When Your Child is Not Your Child

photo credit: *¦·twinderella·¦* Believe in Fairies via photopin (license)

I absolutely love it when I catch a glimpse of my child. . . well, not being my child. It sounds harsh, but I bet you mamas know of what I speak. At home my six-year-old son burps at the table and laughs, he ignores instruction on a whim, “please” and” thank you” are apparently optional and an occasional meltdown for no apparent reason is deemed normal. So imagine my delight when his “other self” appears, usually in public, and he becomes the dearest, most considerate, polite and helpful child you have ever seen. What? It’s on these occasions that I realize, contrary to my popular parenting belief, that my child actually is soaking up some of what I say and do. *gasp*

I love to see my little man say “excuse me,” as he makes his way across a crowded room, or say “thank you” when a child shares his toy, and all this without my mama prompts. Nothing warms my heart more than when I see my son befriend the one kid in the room that no one cares to play with — yup, that will usually be my guy. Now that will put a smile on a mother’s face!

mamaquoteJust this week at church dinner, I asked my son to eat more of his chicken casserole, but instead he ate a green bean (and he doesn’t even like green beans). A few minutes later, he whispered in my ear that he didn’t like the casserole because it was too mushy and that he really didn’t want to eat it. Okay, so on the surface it sounded a little shady, but what his young little brain understood was that the lady who made the meal that evening was sitting right on the other side of me and he didn’t want to hurt her feelings. I was completely touched that he got it! He got the lessons I’ve been pushing for six years, he got the idea of sparing the feelings of others and he got the craft of being subtle. Eureka!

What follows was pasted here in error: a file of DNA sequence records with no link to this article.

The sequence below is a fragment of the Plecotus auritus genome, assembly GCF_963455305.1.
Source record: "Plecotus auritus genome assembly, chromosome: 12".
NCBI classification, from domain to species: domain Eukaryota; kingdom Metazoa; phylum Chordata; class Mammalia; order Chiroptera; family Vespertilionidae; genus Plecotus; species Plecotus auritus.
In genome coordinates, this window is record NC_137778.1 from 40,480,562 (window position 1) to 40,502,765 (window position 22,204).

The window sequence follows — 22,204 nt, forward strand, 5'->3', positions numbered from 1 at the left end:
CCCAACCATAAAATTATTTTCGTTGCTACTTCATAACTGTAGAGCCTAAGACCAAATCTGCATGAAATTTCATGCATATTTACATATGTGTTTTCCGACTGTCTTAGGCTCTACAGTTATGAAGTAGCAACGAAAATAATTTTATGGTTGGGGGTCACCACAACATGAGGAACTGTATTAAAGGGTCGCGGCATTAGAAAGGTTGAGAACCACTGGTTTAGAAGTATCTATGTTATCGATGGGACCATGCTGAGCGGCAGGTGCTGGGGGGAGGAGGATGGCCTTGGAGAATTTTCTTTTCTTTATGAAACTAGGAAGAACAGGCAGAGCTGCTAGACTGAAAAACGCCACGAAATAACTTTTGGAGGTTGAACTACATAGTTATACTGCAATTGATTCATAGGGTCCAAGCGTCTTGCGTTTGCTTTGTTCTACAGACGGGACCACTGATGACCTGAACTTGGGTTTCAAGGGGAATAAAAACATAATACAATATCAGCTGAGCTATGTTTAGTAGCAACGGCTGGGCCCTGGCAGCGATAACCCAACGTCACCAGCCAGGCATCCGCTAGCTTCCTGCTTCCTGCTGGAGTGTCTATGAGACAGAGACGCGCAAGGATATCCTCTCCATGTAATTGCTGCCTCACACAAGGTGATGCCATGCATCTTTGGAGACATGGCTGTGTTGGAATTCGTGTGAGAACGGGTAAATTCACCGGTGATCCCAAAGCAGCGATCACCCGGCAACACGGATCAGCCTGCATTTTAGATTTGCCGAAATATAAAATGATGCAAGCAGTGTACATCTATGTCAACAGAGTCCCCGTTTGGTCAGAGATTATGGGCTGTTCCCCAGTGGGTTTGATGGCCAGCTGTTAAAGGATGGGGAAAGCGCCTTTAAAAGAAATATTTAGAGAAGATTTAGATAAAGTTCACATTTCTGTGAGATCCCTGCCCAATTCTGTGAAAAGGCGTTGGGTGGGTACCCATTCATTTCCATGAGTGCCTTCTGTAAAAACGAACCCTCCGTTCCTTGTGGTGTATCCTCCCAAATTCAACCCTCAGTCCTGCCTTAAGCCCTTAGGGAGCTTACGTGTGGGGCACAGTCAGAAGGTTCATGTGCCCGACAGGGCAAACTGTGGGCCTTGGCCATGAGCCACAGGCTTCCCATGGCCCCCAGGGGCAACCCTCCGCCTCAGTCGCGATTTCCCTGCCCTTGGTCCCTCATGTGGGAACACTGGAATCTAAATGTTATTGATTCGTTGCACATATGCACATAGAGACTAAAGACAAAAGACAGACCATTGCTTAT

Okay now, this is where it got really weird. Long after he went his way and people were putting away the tables and chairs, my son returned and began folding up chairs (they are as big as he is) and carrying them to the rolling cart. He continued, one at a time, until every last chair was nestled away and he even enjoyed the whole event. Now granted, his favorite playmate wasn’t at church that evening, but still. Honestly, I felt his head for a fever and was slightly surprised when I found none.

So here’s a word of encouragement for you mamas of little ones. Don’t despair; don’t give up. Keep plugging away at those lessons of politeness, caring and social graces. My child has come a long way from blurting out every little thought that pops in his head, and although he isn’t usually on his best behavior at home (and that concept simply just slays me) our words and actions are sinking into their precious little heads — for better or for worse.

 photo credit: *¦·twinderella·¦* Believe in Fairies via photopin (license)

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